Believe it or not, the Minnesota Wild and Apple Inc. have something in common: they’re each showing up in places no one would have expected them to a year ago.
For the three-year old NHL expansion team, it’s the Stanley Cup playoffs. In the case of Apple, it’s the enterprise server market. Maybe
that’s why the two were drawn to each other in the first place.
The Wild offers fans watching from the luxury suites at the Xcel Energy Center in Saint Paul, Minn., the ability to watch game images on PowerBook G4s while browsing live stats and scores over the ‘Net. It’s on the Xserve system where the data is created, stored and delivered.
Closer to home, Sean Stephens, director of IT for Treefrog Interactive Inc., sings the Xserve’s praises. Treefrog — a Newmarket, Ont.-based multimedia company specializing in Web development for about 300 corporate clients including Air Canada and York University — runs three Xserves. Stephens anticipates having a total of five of the servers up and running before the end of the year.
“”The hardware is perfect; there’s always modifications that can happen but for the price, it’s fantastic,”” he says. “”The software is manageable . . . it’s just not perfect yet.””
Stephens insists he’s not a “”Mac guy,”” but says Treefrog has been serving its clientele on Macintosh computers for about six years.
“”Apple has this group of hardcore people that would literally sell their mothers for the system. It’s an elitist cult-thing,”” he says. “”But the reason we buy Apple is because it’s reliable equipment . . . the amount of money I save on not having to have an IT department I can’t even fathom.””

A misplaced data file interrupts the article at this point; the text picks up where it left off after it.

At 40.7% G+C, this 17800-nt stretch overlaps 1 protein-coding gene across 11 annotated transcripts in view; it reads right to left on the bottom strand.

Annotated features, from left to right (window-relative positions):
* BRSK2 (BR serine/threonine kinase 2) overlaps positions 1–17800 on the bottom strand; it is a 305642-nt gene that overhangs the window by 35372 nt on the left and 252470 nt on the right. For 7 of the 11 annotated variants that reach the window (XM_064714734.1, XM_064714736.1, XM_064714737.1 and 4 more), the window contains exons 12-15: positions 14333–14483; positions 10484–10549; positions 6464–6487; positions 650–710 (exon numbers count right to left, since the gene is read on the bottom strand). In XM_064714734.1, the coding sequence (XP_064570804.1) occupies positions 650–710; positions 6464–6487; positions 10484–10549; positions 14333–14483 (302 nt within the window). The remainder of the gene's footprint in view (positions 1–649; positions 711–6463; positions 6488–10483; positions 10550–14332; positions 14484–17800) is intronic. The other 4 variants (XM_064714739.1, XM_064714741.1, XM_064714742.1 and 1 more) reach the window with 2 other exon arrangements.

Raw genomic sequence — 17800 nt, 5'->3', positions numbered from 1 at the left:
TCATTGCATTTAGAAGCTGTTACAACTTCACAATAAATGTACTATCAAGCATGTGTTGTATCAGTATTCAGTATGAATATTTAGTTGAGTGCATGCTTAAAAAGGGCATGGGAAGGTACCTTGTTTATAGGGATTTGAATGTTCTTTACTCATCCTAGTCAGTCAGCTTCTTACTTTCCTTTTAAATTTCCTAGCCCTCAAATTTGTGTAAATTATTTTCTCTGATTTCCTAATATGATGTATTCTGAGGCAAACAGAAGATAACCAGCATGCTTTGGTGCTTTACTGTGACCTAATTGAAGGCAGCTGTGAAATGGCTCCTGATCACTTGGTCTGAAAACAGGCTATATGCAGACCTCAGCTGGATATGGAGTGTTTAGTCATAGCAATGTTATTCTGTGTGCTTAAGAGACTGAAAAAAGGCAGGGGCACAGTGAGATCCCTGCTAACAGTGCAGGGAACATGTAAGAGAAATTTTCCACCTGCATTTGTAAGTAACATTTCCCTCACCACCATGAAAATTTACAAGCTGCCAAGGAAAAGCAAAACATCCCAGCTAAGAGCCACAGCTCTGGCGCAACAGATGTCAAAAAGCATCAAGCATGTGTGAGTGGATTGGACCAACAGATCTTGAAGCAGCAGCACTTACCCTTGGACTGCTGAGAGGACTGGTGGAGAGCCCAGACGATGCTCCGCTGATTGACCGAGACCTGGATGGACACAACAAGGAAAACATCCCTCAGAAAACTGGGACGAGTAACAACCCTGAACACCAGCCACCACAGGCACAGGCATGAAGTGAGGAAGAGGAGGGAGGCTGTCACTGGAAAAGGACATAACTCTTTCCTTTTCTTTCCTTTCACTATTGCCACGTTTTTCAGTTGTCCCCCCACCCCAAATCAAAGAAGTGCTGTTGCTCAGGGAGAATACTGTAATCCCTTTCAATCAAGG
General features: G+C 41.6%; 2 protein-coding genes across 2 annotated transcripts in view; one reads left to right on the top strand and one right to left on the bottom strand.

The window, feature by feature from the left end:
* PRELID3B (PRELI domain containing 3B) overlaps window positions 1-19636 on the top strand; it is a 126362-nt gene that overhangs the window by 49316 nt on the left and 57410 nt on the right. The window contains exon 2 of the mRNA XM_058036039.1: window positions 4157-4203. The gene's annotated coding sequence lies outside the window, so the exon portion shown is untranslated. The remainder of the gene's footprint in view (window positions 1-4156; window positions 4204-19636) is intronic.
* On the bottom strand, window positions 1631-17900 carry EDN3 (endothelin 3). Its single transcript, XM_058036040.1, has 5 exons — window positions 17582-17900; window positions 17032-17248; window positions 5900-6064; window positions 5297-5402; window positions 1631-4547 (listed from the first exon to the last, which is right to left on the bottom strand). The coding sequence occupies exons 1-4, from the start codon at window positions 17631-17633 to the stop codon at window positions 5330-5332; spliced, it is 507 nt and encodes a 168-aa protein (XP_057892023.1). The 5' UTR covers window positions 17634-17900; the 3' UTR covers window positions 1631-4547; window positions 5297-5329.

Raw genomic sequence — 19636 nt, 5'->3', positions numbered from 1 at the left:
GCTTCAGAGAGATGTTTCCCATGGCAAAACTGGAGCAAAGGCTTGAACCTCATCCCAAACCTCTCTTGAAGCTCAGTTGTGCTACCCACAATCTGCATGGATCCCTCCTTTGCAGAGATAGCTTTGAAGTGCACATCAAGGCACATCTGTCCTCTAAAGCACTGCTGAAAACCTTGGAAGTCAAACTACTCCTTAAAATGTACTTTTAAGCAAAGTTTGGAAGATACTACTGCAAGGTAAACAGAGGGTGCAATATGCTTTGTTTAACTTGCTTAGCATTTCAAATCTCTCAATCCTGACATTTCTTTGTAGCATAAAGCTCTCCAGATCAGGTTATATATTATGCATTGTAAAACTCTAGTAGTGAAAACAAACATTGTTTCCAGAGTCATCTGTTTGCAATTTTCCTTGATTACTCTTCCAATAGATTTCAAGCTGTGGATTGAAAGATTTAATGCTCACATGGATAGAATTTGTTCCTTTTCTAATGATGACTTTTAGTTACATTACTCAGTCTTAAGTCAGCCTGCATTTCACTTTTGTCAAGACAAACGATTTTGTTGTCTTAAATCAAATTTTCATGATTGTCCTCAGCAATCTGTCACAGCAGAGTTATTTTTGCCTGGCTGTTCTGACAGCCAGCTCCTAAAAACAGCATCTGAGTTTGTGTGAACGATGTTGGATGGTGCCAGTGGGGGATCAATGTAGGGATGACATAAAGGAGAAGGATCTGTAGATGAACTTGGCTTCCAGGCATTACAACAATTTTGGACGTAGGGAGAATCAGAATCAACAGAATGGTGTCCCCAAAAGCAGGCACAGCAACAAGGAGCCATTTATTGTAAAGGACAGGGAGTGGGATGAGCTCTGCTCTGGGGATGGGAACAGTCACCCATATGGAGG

Stephens says Xserve has two aspects to the software relevant to his company — hardware monitoring and a suite of graphical user interfaces (GUIs) to manage Apple-configured versions of industry standard software.
“”The hardware monitoring aspect of the server software is so nifty I want to stop people in the street and tell them about it,”” he says. “”The GUIs, however, are drastically immature for anything but the most simplistic of applications. Although they look great, they lack the fundamental functionality that is necessary for basic applications and it can undermine any manual intervention necessary for doing so. For example, the server comes with useless logging configurations. Changing the logging configuration manually is a pain in the Xserve, and a checkmark in the GUI sends all of your settings out the window again.””
Despite this, Stephens says the GUIs are really just Apple’s plug-and-play answer to the standard server configuration on a Linux box with some tools for managing services. “”The Xserve can do anything any other server can do and looks fantastic while doing it,”” he says. “”For people who have never set up a server before, it is simple. For IT guys who know their way around the box, they can throw out the GUI. For people in the middle, it’s probably inadequate. But until Apple has time to evolve the GUI on the machine, the hardware will keep up with anything you can throw at it. And upgrading software is way easier than upgrading hardware.””
According William Powell, strategic development manager for Markham-based Apple Canada, the rack-mountable Xserve costs less than comparable servers do. For example, the Xserve with 720GB of storage/150MB/s is US$2.70 per GB compared to Dell’s PowerEdge 1650 438 GB/43MB/s at $6.20/GB.
For the Xserve RAID (Redundant Array of Independent Drives), released last February and targeted at companies with large amounts of data to store, Powell said the cost for 2.5 Terabytes of storage is $17,000 or $6.75 per gigabyte compared to Dell/EMC’s CX200 at $48,000 or $21.82 per gigabyte.
Alan Freedman, an analyst with IDC Canada Ltd. in Toronto, says there were 480 units of Xserve server shipped in Canada in 2002, or US$1.8 million.
“”Traditionally they (Apple) have been very strong in the education market so it would make sense that those with desktops and mobiles would be interested at some point.””